Cobb officials, contractor at odds over $17 million wastewater tunnel
by Nikki Wiley
May 06, 2014 04:00 AM | 2945 views | 3 3 comments | 5 5 recommendations | email to a friend | print
MARIETTA — County officials are at odds with a contractor they say caused up to $12 million in damages to a tunnel and pump station. The county’s water department director says Cobb could end up in a court battle over the problem.

California-based Shea-Traylor Joint Venture was awarded a $17 million contract by the Cobb Board of Commissioners in March 2008 to construct a tunnel and pump station in south Cobb handling treated wastewater on its way to the Chattahoochee River.

The project was set to be finished in July of this year, but last August, after the tunnel was completed and during the final days of testing the pump station, a dry well flooded, causing extensive damage.

About 120 feet of treated wastewater sat in the pump station, flooding mechanical and electrical equipment. The flooding was caused by a broken pipe, but what exactly caused the pipe to fail is unknown.

“It was ugly,” said Steve McCullers, the county’s water department director.

Completion of the project has been extended to this December.

“It took them close to a month to get the water out and to get things dried out to where we could look at them,” McCullers said.

Commissioners approved paying the contractor an additional $637,315 to extend the contract through December.

McCullers said the county hopes to recoup that cost through a fee it plans to charge Shea-Traylor for extending the work.

County officials argue damages incurred during the station flooding are the responsibility of Shea-Traylor, not the county.

“It’s a lot of money we’re talking about here,” McCullers said.

The contractor wanted to repair mechanical equipment damaged by the floodwaters, but McCullers said the county maintains it wrote a $17 million check for a new pump station — not one damaged and repaired.

“We took the position that we didn’t pay for motors that had been flooded and rebuilt,” McCullers said. “We paid for new motors.”

Shea-Traylor has appealed the project manager’s decision prohibiting the repair and reuse of the equipment to the water department, although McCullers said he plans to uphold the decision.

The contractor could easily appeal the issue and take it to court, he said.

“We were pretty adamant that we wanted to make sure (we get)a product of the quality we paid for,” McCullers said.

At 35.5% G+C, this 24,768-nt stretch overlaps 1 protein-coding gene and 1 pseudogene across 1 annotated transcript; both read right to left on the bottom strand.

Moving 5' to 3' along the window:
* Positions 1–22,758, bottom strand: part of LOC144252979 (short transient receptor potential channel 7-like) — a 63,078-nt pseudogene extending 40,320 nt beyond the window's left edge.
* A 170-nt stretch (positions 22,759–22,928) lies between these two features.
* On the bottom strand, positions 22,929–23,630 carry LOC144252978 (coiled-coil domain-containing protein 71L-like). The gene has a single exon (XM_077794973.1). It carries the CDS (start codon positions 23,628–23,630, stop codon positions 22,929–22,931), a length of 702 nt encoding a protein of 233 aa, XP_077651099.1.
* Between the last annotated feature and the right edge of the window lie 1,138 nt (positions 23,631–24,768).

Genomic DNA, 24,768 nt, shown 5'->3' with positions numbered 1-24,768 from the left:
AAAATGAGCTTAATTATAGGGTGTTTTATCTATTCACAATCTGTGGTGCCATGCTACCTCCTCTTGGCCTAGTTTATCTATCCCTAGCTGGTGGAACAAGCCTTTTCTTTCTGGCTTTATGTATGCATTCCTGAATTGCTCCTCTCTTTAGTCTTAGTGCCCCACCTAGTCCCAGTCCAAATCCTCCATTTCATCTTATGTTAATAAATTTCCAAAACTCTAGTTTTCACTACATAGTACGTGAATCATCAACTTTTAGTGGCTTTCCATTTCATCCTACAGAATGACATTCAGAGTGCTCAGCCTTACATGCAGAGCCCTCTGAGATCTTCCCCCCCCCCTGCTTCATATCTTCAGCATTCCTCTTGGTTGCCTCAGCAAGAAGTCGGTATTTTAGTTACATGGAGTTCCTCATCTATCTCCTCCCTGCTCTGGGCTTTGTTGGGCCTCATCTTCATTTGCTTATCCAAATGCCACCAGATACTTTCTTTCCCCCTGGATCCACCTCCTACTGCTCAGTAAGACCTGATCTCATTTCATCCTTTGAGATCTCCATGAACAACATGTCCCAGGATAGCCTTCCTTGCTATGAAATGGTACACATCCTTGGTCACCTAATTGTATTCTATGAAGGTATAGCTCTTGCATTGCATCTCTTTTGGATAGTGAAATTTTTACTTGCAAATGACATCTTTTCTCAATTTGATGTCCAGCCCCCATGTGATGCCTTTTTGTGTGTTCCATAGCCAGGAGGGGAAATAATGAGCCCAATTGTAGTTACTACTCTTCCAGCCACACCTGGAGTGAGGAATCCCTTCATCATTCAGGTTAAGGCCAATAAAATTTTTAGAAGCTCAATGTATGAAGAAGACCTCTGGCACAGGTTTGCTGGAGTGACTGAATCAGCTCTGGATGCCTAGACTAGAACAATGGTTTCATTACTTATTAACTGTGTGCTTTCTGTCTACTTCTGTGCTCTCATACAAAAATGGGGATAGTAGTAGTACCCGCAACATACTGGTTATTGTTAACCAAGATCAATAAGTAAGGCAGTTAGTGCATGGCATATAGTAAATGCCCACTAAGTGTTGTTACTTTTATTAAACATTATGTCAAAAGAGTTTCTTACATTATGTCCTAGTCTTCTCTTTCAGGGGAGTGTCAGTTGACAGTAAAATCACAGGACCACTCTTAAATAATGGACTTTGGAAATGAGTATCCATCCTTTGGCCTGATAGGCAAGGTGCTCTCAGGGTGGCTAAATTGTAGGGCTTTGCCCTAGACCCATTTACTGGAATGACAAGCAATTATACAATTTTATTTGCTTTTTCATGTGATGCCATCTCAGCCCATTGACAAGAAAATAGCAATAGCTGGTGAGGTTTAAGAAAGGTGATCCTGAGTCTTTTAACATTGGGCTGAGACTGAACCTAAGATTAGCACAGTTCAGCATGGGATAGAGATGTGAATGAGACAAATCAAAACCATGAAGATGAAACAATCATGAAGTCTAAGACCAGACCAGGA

Meantime, McCullers said Shea-Traylor agreed to build the tunnel and pump station with new equipment, but continues to argue against the county’s decision.

“We’re going to end up with what we’re contracted for, so we’re happy with that respect,” McCullers said.

Shea-Traylor could not be reached by press time.

County Chairman Tim Lee said in a prepared statement the contractor is moving forward with installing new equipment and he expects the tunnel to be completed by the end of the year and within budget.

“We are working towards mediation on the financial impact of the flooding and because this could end up in court, I cannot elaborate on the details,” Lee said.

Comments
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Tony Cain
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May 06, 2014
If you go to a car dealer and you pick out a new car and you agree what the price will be and then the dealer brings in a wrecked car that is the same as the one you bought and the wrecked car is repaired in the dealer's repair shop and he tries to make you take the repaired car, would you?

Of course, new equipment for the tunnel depends on wording in the contract. Let's hope the contract was properly worded since it is our tax money that is paying for the work and equipment.

Also, was the contractor required to have insurance to cover such problems? Should have been.
SC Engineer
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May 06, 2014
Anonymous is way off base with this assumption. This is not a "rant about the bureacrats" situation. This decision is one bound by contractual obligations of the contractor.

Steve McCullers is right to want a new pump station since the project had not been formally turned over to the County.

Standard specifications and contract documents are written requiring the Contractor to provide the new equipment as specified.

The only out would be if it was proven that the County was at fault for causing the flooding. Unless it is proven, the Contractor is typically required to provide "new...not damaged..equipment".

anonymous
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May 06, 2014
--RE: The contractor wanted to repair mechanical equipment damaged by the floodwaters, but McCullers said the county maintains it wrote a $17 million check for a new pump station — not one damaged and repaired.--

This is the kind of thinking you get out of mindless government bureaucrats who are in charge of anything. "We want new, not repaired".

Dear mindless government bureaucrats, this isn't a friggin' mercedes beinz we are talking about. It's major mechanical equipment that can be/is designed to be repaired/rebuilt for long term service/operation.

Get a clue, bureacrats. Quit screwing around with the contractor and quit wasting the time we pay you for getting things done.

(Why am I thinking this is an effort of the mindless bureacrats to justify there continued existence on county payrolls).
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